Q:Since finding out they lowered the vaccine age for Pfizer to 12- to 15-year-olds, I have been on the fence about getting my teenager vaccinated. Is it really necessary?
Your question hits close to home as I have a 15-year-old daughter and my wife was wondering the exact same thing.
“It is too new,” she said to me the day the news came out that the Pfizer vaccine was approved for 12- to-15-year-olds. “Let’s give it a little time to see how it goes.”
Her feelings are echoed by many parents just like you. We have all seen that kids seem to have a much lower risk of severe COVID-19 symptoms, with markedly lower rates of hospitalizations and deaths. So why give them the shot?
I have heard from some parents in my practice that they worry the vaccine may have unknown side effects for their children in the future. They are scared even when they got the vaccine themselves. Could it affect their child’s future fertility? Will it cause other developmental disorders?
Let me help set the record straight. Clinical trials found that the Pfizer vaccine was 100% effective in preventing symptomatic infections in those studied in the 12 to 15 year age group. Side effects of the vaccine were similar to those seen in adults and were mostly mild, including sore arms, muscle aches and fatigue. There is absolutely no evidence that any vaccine, including the Pfizer COVID vaccine, can cause any developmental abnormalities in our children.
In addition, the concept of children not being impacted by COVID-19 is simply not true. As of May 13, more than 3.9 million U.S. children had been infected with COVID-19, according to the American Academy of Pediatrics, including 16,000 hospitalizations and 308 deaths.
There is also a rare but very serious condition called multisystem inflammatory syndrome in children (MIS-C), which can affect kids’ hearts and many other organs, and has been associated with mild or even asymptomatic COVID-19 infections. What is the best way to prevent this potentially fatal complication? Prevent the disease in the first place.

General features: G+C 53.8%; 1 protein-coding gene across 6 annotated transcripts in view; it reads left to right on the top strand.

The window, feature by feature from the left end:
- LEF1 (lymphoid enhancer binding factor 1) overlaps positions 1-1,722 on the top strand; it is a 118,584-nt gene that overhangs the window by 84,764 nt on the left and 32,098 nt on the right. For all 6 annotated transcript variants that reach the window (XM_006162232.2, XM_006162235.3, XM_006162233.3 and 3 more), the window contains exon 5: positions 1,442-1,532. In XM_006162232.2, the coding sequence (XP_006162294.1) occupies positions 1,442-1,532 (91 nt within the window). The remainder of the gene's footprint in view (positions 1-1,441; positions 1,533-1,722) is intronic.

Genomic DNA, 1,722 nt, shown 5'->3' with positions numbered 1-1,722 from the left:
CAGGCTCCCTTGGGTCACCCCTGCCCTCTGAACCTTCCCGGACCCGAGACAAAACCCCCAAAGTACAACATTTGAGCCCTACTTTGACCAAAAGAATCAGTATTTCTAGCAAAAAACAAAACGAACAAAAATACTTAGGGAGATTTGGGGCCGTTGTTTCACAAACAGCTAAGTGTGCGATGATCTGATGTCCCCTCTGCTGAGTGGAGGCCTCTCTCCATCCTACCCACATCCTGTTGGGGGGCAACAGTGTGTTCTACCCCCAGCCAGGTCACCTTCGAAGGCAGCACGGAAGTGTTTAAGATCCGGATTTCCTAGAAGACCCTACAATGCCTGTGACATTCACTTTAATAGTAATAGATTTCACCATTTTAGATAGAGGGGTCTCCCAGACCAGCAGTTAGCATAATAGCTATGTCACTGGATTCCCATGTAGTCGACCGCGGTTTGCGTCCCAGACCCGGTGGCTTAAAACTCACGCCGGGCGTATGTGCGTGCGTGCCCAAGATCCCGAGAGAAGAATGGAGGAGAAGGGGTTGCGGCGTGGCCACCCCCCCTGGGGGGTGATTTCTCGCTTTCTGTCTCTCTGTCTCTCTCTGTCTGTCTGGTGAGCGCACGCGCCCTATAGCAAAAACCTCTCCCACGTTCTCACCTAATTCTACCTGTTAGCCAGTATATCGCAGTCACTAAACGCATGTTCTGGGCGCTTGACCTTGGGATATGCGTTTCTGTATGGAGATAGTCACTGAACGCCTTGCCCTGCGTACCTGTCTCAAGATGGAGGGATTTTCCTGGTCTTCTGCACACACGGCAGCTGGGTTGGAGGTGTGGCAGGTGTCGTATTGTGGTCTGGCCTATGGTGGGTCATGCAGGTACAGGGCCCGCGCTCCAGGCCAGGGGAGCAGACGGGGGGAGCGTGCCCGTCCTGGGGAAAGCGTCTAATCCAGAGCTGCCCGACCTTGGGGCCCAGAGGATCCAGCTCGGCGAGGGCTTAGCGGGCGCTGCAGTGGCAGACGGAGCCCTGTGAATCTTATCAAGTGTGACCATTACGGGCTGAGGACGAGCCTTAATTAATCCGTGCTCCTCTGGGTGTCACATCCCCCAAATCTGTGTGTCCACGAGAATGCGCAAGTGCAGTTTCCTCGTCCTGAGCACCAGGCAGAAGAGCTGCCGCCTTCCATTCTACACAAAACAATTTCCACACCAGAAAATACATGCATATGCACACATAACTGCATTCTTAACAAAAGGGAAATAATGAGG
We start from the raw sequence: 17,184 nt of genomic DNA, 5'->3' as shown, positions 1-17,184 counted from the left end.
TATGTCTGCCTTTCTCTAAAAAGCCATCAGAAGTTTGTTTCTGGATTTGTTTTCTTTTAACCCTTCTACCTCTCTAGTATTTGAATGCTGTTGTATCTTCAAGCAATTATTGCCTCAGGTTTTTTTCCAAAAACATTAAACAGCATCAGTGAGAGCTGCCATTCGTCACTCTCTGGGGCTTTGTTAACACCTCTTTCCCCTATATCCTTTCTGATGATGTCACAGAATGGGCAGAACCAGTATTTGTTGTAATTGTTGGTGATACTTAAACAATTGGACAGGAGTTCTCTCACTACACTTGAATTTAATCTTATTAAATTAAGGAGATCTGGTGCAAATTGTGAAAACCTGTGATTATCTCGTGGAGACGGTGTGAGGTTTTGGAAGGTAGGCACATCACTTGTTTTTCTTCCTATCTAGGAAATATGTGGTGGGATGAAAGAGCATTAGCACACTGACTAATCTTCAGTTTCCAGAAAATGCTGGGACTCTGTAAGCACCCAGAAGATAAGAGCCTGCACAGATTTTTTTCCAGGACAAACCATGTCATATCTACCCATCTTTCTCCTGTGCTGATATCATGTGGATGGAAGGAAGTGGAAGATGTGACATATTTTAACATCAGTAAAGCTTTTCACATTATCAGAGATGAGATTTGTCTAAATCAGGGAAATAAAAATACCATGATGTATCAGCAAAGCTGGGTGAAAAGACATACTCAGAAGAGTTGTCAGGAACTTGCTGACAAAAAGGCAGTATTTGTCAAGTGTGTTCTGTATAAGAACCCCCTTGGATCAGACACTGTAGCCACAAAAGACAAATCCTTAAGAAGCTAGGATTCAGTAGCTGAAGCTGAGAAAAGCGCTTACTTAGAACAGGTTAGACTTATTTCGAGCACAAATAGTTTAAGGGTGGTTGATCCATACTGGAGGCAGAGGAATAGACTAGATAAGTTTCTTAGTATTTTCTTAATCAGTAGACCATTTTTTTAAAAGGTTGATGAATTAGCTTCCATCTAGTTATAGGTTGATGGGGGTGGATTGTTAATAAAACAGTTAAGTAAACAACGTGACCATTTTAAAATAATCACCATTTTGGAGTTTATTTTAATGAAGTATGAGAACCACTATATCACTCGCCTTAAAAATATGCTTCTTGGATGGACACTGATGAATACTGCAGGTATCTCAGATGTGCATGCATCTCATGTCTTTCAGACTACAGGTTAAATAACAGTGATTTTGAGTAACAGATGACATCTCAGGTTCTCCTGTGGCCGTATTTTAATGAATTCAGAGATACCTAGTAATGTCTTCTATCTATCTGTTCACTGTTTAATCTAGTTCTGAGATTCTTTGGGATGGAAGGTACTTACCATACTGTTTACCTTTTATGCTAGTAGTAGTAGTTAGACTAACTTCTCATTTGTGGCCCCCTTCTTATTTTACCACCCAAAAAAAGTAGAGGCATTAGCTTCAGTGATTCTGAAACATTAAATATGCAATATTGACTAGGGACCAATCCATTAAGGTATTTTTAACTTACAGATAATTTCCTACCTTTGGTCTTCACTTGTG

The main reasons that children 12 to 15 years old should get the shot are to protect the kids themselves, as well as to build herd immunity in the wider population. This may also help protect those who are immunocompromised who may be more vulnerable to getting COVID-19 even after getting vaccinated. In addition, vaccinations in this age group will help protect those who are not yet able to get vaccinated, like those younger than 12.
My daughter Skyler is actually looking forward to getting the vaccine so that life with her friends can start returning to normal. Her teacher told her that if all the kids in her class got the shot, they could all take their masks off in class. How is that for motivation?
The more people around us who get the shot, the fewer opportunities the virus will have to multiply. This is the way we can all move forward and start doing more of the things we have missed doing during the pandemic.
After much discourse, my wife has agreed to follow the science. Skyler has her appointment scheduled for next week.
“All my friends are getting it,” she told us.
This is the one time in adolescence when I hear that “everyone is doing it” is actually a good thing.
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